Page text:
Consumers seek out free-range eggs

More than half of the public always buy free-range eggs and a further quarter regularly purchase them, according to the results of a OnePoll survey of 2,000 adults last month.

The survey, carried out for the British Free Range Egg Producers’ Association (Bfrepa) to coincide with British Egg Week, found 52% of respondents said they always bought free-range eggs and 28% said they regularly shopped for them.

Bird welfare and support for farmers were key reasons given for buying free-range eggs.

See also: 6 top tips for free-range egg production

Myles Thomas, Bfrepa chairman, said he was delighted such a large number of people were now looking for free-range eggs regularly.

“Free-range egg producers work really hard to produce a great-tasting egg that is nutritious, safe to eat and has fantastic welfare benefits for the hens that lay them,” he said.

As part of British Egg Week, the Love Free Range Eggs campaign (supported by Bfrepa) has produced two videos that look at a day in the life of a chicken and a day in the life of David Preece, poultry manager at the 2,000-head laying flock at the Benham Estate, Newbury, which sells to Waitrose.

A day in the life of a free-range egg farmer

Secret life of free-range chickens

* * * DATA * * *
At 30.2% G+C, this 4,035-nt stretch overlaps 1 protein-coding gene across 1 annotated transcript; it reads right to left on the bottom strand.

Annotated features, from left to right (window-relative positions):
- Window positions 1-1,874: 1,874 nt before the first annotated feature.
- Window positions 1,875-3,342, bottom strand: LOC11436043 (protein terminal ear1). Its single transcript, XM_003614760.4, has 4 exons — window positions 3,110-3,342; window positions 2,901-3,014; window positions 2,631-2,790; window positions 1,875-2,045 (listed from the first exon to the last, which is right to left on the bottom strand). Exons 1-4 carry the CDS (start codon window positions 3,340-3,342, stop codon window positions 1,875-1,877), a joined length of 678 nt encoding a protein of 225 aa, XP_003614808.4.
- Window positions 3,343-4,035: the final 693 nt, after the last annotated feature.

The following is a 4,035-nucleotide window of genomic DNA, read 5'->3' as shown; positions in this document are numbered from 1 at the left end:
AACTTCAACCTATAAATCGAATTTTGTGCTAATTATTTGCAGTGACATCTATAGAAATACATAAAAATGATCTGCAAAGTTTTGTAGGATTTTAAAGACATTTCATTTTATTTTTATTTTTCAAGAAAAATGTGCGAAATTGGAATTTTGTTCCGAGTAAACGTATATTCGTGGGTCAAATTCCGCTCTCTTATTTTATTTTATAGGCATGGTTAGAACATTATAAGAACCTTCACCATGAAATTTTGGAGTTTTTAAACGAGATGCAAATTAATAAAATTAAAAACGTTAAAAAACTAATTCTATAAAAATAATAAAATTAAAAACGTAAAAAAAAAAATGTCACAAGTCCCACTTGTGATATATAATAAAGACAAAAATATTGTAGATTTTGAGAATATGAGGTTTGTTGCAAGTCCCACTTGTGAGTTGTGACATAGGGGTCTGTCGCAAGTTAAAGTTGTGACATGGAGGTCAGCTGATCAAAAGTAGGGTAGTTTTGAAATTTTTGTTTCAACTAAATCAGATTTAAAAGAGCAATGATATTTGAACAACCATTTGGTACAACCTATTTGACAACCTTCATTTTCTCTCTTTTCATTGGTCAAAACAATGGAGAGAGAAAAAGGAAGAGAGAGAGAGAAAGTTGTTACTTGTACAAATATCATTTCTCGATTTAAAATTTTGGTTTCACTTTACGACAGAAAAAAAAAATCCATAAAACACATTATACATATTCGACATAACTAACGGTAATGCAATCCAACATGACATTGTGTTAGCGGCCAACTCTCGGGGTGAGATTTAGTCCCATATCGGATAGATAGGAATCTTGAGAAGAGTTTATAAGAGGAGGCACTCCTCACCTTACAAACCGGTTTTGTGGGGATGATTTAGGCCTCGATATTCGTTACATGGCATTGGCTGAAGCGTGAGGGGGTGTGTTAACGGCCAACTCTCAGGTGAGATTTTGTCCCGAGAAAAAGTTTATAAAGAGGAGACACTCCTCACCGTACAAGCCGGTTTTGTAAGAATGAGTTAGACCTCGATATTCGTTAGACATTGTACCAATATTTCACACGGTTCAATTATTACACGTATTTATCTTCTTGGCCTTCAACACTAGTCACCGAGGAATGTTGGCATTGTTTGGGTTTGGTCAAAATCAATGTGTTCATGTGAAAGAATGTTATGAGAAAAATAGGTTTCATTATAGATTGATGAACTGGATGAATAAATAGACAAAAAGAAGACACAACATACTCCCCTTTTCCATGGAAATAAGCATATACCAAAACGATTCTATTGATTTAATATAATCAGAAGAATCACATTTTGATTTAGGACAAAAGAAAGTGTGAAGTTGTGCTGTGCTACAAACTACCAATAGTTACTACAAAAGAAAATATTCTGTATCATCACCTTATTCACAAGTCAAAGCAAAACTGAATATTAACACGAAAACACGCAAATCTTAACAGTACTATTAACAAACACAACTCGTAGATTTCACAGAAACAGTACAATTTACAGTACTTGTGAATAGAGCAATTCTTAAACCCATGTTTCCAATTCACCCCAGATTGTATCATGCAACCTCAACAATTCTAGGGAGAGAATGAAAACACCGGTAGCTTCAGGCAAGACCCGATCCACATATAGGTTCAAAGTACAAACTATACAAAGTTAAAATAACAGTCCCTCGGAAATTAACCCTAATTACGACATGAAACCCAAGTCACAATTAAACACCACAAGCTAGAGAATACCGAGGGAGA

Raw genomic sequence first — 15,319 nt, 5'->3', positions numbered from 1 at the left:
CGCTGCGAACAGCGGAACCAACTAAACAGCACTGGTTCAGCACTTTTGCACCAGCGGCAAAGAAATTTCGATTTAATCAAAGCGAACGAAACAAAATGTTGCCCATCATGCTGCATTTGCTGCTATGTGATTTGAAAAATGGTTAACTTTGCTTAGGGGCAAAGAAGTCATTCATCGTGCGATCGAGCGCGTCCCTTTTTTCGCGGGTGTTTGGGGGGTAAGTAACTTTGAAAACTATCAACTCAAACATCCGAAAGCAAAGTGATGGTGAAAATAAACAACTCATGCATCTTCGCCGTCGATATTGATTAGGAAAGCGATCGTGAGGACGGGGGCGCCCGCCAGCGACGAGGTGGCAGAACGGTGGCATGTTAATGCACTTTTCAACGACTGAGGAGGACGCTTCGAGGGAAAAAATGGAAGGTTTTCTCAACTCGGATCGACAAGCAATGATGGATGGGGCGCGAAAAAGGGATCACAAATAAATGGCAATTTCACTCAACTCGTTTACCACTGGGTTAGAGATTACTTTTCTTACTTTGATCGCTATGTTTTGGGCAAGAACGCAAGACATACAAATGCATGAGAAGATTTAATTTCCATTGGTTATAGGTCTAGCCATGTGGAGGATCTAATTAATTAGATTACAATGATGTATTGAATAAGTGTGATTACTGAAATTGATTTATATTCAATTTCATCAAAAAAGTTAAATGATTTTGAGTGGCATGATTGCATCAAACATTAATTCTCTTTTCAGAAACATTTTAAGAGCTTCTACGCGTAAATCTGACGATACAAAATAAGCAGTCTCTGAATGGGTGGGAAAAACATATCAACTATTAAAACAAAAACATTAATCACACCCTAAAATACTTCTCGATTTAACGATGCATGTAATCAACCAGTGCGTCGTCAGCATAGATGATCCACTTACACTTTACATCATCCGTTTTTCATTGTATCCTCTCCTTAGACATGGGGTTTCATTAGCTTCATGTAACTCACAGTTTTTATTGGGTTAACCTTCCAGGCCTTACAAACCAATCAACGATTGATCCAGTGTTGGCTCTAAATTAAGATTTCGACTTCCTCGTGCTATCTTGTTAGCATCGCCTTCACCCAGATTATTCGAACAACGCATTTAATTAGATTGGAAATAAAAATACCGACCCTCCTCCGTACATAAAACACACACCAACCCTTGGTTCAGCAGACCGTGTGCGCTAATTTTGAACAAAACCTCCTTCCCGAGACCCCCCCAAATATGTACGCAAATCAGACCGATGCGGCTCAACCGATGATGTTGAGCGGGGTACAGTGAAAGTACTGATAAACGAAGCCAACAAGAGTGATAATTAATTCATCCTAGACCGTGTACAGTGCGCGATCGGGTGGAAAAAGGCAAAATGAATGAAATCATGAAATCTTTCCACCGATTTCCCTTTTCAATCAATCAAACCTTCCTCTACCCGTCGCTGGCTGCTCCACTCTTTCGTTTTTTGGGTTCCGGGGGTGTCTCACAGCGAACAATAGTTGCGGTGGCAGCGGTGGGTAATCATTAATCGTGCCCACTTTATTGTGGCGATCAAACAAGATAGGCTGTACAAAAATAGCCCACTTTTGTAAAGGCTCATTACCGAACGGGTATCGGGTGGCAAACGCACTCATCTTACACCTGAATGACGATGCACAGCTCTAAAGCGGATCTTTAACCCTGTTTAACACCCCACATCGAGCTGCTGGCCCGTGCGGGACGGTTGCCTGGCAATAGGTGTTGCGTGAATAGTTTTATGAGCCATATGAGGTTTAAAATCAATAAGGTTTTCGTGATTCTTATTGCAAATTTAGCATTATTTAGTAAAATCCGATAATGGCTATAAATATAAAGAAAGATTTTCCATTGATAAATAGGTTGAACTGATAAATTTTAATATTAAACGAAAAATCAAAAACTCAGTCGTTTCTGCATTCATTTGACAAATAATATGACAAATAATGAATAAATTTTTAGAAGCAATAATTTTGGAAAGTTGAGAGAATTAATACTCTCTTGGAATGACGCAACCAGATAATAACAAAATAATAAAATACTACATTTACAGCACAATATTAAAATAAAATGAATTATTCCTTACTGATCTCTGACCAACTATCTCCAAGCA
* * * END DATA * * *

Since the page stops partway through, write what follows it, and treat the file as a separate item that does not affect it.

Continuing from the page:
The most recent Defra UK egg statistics, covering the second quarter of this year, showed sales of free-range eggs topped 3m for the first time for a number of years, out of total sales of 6.9m.

There was celebrity endorsement for British Egg Week from radio presenters Chris Moyles and Steve Wright after they were presented with personalised egg boxes containing mini bacon-and-egg frittatas. National media covered a story on rising egg sales and people opting for healthier egg breakfast options.

British Lion eggs has created six classic egg recipes with a twist to celebrate British Egg Week, with the collection being featured in a range of consumer magazines.

However, animal welfare groups took the opportunity to highlight the number of hens still being housed in enriched cages.

Isobel Hutchinson, Animal Aid campaigner, said much of the public were under the impression that all caged systems had been outlawed and she urged consumers to switch to vegan options, saying there was a growing range of egg-free foods available in supermarkets and health food shops.

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